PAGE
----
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Baking Soda and Vinegar Aren't Your Only Natural Cleaning Solutions

Whether you're out of your usual cleaning products or prefer a more eco-friendly home improvement alternative to chemical-based cleaners, the natural cleaning solutions found in your kitchen might surprise you. And we're not just talking about home improvement standards baking soda and vinegar! You can clean almost every part of your home with these supplies and get great results.

Lemons for Cleaning and Brighter Whites

The natural acidity and pleasant scent of lemons make them ideal for a variety of home improvement purposes, and you can also use lemons to brighten white clothes. Put a few sliced lemons into a pot of simmering water, then add any clothes you want to whiten and let the mixture simmer. When you remove the clothing items, they should have a lighter look.

Clean Tough Grease Buildup with Coffee

Scrubbing your grill grate can be a tough home improvement task no matter what cleaner you use, but one of the best grill cleaners is likely already sitting on your kitchen counter. Make a large pot of coffee, pour it into a large pan, and let your grill grate soak for at least 30 minutes. After you remove the grate from the coffee, it should be much easier to scrub away stubborn grease buildup.

Coarse Salt Is Great for Cleaning Cooking Surfaces

If you're looking for a natural way to clean cooking surfaces — especially anything made from cast iron — then coarse salt is an excellent candidate. Coarse salt absorbs grease, so it's useful for scouring kitchenware, stove-tops, and any surface where grease builds up.

Natural Wood Polish with Olive Oil and Lemon

Mix olive oil with a splash of fresh lemon juice for a natural wood polish that brings the best out of wood surfaces without leaving behind chemical residue. This combination is excellent for polishing wood floors, but you should always polish a small, out-of-the-way area first to ensure that the mixture works for the type of wood in your home.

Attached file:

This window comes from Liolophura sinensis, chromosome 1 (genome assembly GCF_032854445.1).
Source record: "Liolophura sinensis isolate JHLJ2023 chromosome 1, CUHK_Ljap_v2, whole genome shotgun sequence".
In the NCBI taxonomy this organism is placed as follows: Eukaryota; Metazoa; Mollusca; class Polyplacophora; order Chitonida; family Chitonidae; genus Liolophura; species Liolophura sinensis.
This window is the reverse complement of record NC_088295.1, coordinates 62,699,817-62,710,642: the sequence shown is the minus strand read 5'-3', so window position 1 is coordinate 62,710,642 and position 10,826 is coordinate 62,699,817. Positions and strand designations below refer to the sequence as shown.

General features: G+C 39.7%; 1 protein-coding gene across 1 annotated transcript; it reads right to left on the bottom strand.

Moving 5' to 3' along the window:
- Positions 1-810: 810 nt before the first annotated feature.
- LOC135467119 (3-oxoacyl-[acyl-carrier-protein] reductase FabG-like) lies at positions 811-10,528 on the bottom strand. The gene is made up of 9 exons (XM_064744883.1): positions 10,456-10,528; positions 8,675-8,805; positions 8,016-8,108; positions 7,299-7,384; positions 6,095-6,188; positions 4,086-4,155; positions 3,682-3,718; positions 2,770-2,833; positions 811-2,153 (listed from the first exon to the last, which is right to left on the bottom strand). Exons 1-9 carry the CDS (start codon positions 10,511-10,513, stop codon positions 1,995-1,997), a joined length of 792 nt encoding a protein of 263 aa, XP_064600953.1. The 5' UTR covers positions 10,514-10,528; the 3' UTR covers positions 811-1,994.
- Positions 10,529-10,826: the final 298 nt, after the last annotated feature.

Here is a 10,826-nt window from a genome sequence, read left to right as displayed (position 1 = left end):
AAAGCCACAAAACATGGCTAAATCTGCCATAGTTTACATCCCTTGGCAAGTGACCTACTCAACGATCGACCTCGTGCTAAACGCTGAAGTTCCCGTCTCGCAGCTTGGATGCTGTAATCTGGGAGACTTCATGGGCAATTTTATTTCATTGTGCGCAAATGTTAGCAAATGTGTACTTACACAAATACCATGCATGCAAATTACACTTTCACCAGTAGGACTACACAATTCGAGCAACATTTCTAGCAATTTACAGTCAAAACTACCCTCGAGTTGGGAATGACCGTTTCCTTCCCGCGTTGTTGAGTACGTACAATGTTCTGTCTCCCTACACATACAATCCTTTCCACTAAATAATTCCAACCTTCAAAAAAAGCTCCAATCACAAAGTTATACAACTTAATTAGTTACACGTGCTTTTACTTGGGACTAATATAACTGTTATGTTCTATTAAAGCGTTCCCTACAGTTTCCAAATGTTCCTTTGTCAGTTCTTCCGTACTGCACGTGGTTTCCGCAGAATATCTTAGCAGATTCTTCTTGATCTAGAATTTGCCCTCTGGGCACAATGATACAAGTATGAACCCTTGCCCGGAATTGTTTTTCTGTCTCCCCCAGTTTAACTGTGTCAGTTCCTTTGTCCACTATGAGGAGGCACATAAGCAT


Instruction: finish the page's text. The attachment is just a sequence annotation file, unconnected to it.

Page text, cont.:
Club Soda for Stain Removal

Whether you use it on carpets or clothing, club soda is one of the best stain removers you can have in your home. The carbonation of club soda helps lift stains to the surface, making them easier to remove. Just pour some club soda on the stain, allow it to soak, then give it a thorough cleaning.

Cream of Tartar Cleans and Refreshes Stainless Steel

Cream of tartar is mildly acidic but still gentle enough to use for cleaning and home improvement projects. It's especially useful for stainless steel surfaces, including your ink. Just mix the cream of tartar with a small amount of water to create a paste, spread the paste on the surface you want to clean, and wash it off with warm water.

Freshen Your Microwave with Lemon Juice and Water

Any leftover used lemons can be put to work cleaning your microwave. Just place the used lemons into a bowl of water, place the bowl in the microwave, heat it until it boils, then remove it. The steam adds a fresh scent and makes it easy to wipe away messes with minimal effort.

While natural cleaners may sometimes require more elbow grease than their store-bought counterparts, the results are more than worth it. Using natural cleaners is an easy way to save money on home improvement, embrace green living, and tackle tough messes.

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Nail Down New Flooring

When it comes to renovating a home for sale, many people look up — to a new roof. However, it's a good idea not to overlook what's beneath your feet: flooring and carpet. New flooring can make your home much more attractive to prospective buyers.

 Choosing the right new flooring can be tougher than it seems. In addition to getting the perfect look and feel, you also have to consider factors like moisture, durability, and cost.

Although there are many kinds of flooring out there, most homes will sport one out of just five options. Understanding the benefits and drawbacks of each type will help you make the right selection to add value to your property.

 Let's take a closer look: